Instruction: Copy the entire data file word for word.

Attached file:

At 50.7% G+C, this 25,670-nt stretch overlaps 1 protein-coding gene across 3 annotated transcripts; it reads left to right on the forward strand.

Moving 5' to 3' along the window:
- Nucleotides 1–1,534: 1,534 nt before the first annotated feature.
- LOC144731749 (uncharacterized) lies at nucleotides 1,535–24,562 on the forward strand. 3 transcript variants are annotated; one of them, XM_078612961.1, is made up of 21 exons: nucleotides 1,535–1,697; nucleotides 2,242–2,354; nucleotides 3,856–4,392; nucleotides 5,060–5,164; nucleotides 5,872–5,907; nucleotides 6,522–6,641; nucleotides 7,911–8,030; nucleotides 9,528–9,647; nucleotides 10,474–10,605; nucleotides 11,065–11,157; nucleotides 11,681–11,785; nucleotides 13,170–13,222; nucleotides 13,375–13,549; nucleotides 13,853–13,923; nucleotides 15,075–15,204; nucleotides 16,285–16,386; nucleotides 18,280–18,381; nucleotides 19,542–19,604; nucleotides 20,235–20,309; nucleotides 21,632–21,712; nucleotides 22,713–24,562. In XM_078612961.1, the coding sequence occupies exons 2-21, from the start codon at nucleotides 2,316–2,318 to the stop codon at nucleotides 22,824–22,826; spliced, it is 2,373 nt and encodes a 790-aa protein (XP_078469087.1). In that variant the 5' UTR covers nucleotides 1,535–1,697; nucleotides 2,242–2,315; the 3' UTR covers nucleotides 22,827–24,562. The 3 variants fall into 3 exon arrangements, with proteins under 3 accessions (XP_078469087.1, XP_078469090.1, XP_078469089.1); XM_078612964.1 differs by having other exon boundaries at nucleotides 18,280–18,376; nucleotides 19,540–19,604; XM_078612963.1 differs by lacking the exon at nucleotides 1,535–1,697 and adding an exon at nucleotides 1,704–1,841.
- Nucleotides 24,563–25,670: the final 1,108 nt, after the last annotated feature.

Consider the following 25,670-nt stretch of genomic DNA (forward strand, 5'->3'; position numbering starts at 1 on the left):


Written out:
At 50.7% G+C, this 25,670-nt stretch overlaps 1 protein-coding gene across 3 annotated transcripts; it reads left to right on the forward strand.

Moving 5' to 3' along the window:
- Nucleotides 1–1,534: 1,534 nt before the first annotated feature.
- LOC144731749 (uncharacterized) lies at nucleotides 1,535–24,562 on the forward strand. 3 transcript variants are annotated; one of them, XM_078612961.1, is made up of 21 exons: nucleotides 1,535–1,697; nucleotides 2,242–2,354; nucleotides 3,856–4,392; nucleotides 5,060–5,164; nucleotides 5,872–5,907; nucleotides 6,522–6,641; nucleotides 7,911–8,030; nucleotides 9,528–9,647; nucleotides 10,474–10,605; nucleotides 11,065–11,157; nucleotides 11,681–11,785; nucleotides 13,170–13,222; nucleotides 13,375–13,549; nucleotides 13,853–13,923; nucleotides 15,075–15,204; nucleotides 16,285–16,386; nucleotides 18,280–18,381; nucleotides 19,542–19,604; nucleotides 20,235–20,309; nucleotides 21,632–21,712; nucleotides 22,713–24,562. In XM_078612961.1, the coding sequence occupies exons 2-21, from the start codon at nucleotides 2,316–2,318 to the stop codon at nucleotides 22,824–22,826; spliced, it is 2,373 nt and encodes a 790-aa protein (XP_078469087.1). In that variant the 5' UTR covers nucleotides 1,535–1,697; nucleotides 2,242–2,315; the 3' UTR covers nucleotides 22,827–24,562. The 3 variants fall into 3 exon arrangements, with proteins under 3 accessions (XP_078469087.1, XP_078469090.1, XP_078469089.1); XM_078612964.1 differs by having other exon boundaries at nucleotides 18,280–18,376; nucleotides 19,540–19,604; XM_078612963.1 differs by lacking the exon at nucleotides 1,535–1,697 and adding an exon at nucleotides 1,704–1,841.
- Nucleotides 24,563–25,670: the final 1,108 nt, after the last annotated feature.

Consider the following 25,670-nt stretch of genomic DNA (forward strand, 5'->3'; position numbering starts at 1 on the left):